DIVA chats to director Shana Myara all about her fat and fierce documentary
BY NADIA DAVIES
Shana Myara’s documentary focuses on fat and fierce babes in Canada who are using their creativity to clap back at a diet culture that seeks to shrink marginalised bodies. Interviewees all tell stories of struggle, self-actualisation and radicalisation, and taking back charge in a fatphobic, racist heteronormative society.
Describe your film in three words.
Chub rub club!
What inspired you to make the film?
I was done with feeling shamed for my body. Especially (in direct and indirect ways) in the queer community. I wanted to make a defiant, moving film that brought people around to understanding that a diversity of bodies is a beautiful thing.
What does screening at BFI Flare mean to you?
It means a lot! It’s extra special to be “found” by programmer Tara Brown who related so strongly to the film. Feels like one of the wonderful examples of a secret, supportive fat underground.
What do you hope audiences will take away from this story?
I hope the film finds people who need it. I want people to feel transformed and uplifted like I did after making it. Seeing well-rounded bodies celebrated on screen is a beautiful and liberating thing. Second, I hope people can unlearn a few things like I did when making it.
Why is it important that queer films and documentaries are showcased every year at an event like this?
We need events where being queer or trans is the norm. That’s how we can enter into more daring and revolutionary territory than what mainstream venues may know how to handle.
BFI Flare is completely online this year, giving everyone across the UK the opportunity to watch the amazing line-up of films available. How important is accessibility with regards to representation on screen?
Accessibility is a huge issue whether a festival is online or off. There are so many reasons why some of us may not feel comfortable entering spaces where we haven’t traditionally been included or have been deliberately excluded due to our race, what we can afford, how we think we’ll be treated, or whether, literally, we can fit in the seats – and the list goes on. An online festival is thrilling in some ways because of the geographical access it offers, and still this means you need to have a solid internet service and computer to access it. I love that the BFI is improving the captions for Well Rounded and providing described audio for people with visual impairment. This is even more impressive because they’re making these additions available wherever the film goes next.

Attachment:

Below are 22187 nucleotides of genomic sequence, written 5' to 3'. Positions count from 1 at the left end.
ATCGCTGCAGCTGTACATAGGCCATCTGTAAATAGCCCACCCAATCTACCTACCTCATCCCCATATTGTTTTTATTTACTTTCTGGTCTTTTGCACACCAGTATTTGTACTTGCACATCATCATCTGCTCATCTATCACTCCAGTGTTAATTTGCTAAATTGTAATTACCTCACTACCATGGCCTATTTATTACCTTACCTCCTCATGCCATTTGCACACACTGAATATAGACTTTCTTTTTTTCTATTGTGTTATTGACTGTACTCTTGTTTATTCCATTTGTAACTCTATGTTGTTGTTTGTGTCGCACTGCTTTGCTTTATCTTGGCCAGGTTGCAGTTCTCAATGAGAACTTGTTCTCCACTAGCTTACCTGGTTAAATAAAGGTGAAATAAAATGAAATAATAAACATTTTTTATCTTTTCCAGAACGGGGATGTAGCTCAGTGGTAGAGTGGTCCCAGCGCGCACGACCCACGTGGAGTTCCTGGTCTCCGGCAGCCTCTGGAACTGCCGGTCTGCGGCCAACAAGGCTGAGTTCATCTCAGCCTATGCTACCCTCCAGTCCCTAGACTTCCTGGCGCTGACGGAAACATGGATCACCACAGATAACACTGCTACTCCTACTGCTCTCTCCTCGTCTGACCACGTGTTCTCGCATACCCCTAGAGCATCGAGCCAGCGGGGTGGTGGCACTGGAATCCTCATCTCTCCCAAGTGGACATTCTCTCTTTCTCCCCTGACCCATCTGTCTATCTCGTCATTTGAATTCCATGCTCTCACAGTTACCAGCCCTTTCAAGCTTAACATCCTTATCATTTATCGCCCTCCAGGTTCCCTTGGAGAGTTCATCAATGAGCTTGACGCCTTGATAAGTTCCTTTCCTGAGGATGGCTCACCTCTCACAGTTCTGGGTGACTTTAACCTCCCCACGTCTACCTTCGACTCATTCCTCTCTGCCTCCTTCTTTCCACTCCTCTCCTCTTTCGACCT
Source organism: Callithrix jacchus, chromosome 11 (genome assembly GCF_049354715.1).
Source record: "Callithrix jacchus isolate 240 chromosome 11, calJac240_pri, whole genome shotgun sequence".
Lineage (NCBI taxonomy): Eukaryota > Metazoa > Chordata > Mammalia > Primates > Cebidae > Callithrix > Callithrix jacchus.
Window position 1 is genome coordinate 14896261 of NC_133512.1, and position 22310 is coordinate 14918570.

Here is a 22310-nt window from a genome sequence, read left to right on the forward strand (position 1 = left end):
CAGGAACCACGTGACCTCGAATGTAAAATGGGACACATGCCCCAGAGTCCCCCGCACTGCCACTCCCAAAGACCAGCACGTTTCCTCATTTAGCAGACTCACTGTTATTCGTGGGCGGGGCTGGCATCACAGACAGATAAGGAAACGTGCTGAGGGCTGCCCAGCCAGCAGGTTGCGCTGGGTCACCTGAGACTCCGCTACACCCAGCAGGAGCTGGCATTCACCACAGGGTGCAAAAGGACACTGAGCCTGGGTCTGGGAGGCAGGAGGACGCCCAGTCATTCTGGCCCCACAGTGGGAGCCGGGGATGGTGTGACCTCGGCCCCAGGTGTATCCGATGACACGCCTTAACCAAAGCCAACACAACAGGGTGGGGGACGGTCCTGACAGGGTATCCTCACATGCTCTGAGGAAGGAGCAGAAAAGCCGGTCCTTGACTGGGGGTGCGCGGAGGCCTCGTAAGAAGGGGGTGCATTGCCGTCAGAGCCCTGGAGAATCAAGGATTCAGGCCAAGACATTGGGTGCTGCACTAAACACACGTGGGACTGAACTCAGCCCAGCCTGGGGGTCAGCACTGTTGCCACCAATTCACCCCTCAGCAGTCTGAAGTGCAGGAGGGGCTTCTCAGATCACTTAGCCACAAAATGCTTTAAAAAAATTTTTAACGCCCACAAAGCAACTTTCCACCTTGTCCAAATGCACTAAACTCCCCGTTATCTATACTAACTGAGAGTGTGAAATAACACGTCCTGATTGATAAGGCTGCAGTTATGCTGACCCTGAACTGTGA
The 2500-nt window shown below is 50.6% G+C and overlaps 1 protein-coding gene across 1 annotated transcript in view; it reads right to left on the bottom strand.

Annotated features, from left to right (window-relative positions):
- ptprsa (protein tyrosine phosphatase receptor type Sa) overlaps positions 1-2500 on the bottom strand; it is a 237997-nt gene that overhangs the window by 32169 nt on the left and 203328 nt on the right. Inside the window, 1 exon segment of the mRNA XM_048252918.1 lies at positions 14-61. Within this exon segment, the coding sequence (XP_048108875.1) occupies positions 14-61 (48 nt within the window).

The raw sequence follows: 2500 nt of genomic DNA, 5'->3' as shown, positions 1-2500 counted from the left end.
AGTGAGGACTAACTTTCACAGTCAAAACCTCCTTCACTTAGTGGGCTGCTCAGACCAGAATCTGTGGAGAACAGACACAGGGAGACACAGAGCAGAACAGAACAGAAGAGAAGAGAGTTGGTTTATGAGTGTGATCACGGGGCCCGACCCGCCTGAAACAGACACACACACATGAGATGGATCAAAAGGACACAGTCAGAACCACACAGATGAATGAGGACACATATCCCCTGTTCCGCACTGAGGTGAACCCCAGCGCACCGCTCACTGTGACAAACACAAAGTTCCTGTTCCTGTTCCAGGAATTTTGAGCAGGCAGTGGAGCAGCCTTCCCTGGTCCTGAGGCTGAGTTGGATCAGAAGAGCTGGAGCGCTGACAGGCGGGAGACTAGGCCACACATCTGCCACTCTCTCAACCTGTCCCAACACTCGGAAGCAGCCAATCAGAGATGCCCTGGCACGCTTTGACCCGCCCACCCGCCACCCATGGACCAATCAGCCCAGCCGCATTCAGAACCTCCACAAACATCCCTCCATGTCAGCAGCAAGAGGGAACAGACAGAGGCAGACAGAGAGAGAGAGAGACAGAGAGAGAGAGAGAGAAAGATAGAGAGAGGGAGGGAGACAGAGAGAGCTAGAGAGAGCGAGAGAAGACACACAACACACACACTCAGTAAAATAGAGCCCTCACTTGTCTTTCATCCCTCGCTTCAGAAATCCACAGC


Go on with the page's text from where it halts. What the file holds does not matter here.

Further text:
What are your words of advice for any aspiring queer filmmakers/actors?
Don’t wait for anyone to ask you to make a film. Find a way to make your own project and get started.
Has the pandemic impacted you creatively?
Yes, it’s introduced me to a life with anxiety. I’m dealing with it with exercise and welcoming a big, wonderful, smelly dog into my life. As an introvert, I’ve also found that I have more energy to devote to my creative life. After many years, my first collection of short stories will be released in spring 2022 by the excellent publisher Biblioasis and by the editor/writer John Metcalf.
Who is your LGBTIQ+ screen hero?
Dee Rees, director of Pariah and Mudbound. Céline Sciamma, director of Portrait Of A Lady On Fire, Girlhood and Tomboy.
Other than buying tickets for BFI Flare, how can people best support independent queer media?
Watch it! Tweet about it warmly. Never be a troll.
Well Rounded plays as part of the BFI Flare: London LGBTIQ+ Film Festival, 17-28 March. Subscribe to our YouTube channel now to see DIVA editor-in-chief Carrie Lyell in conversation with Shana and one of the film’s stars, Lydia Okello.
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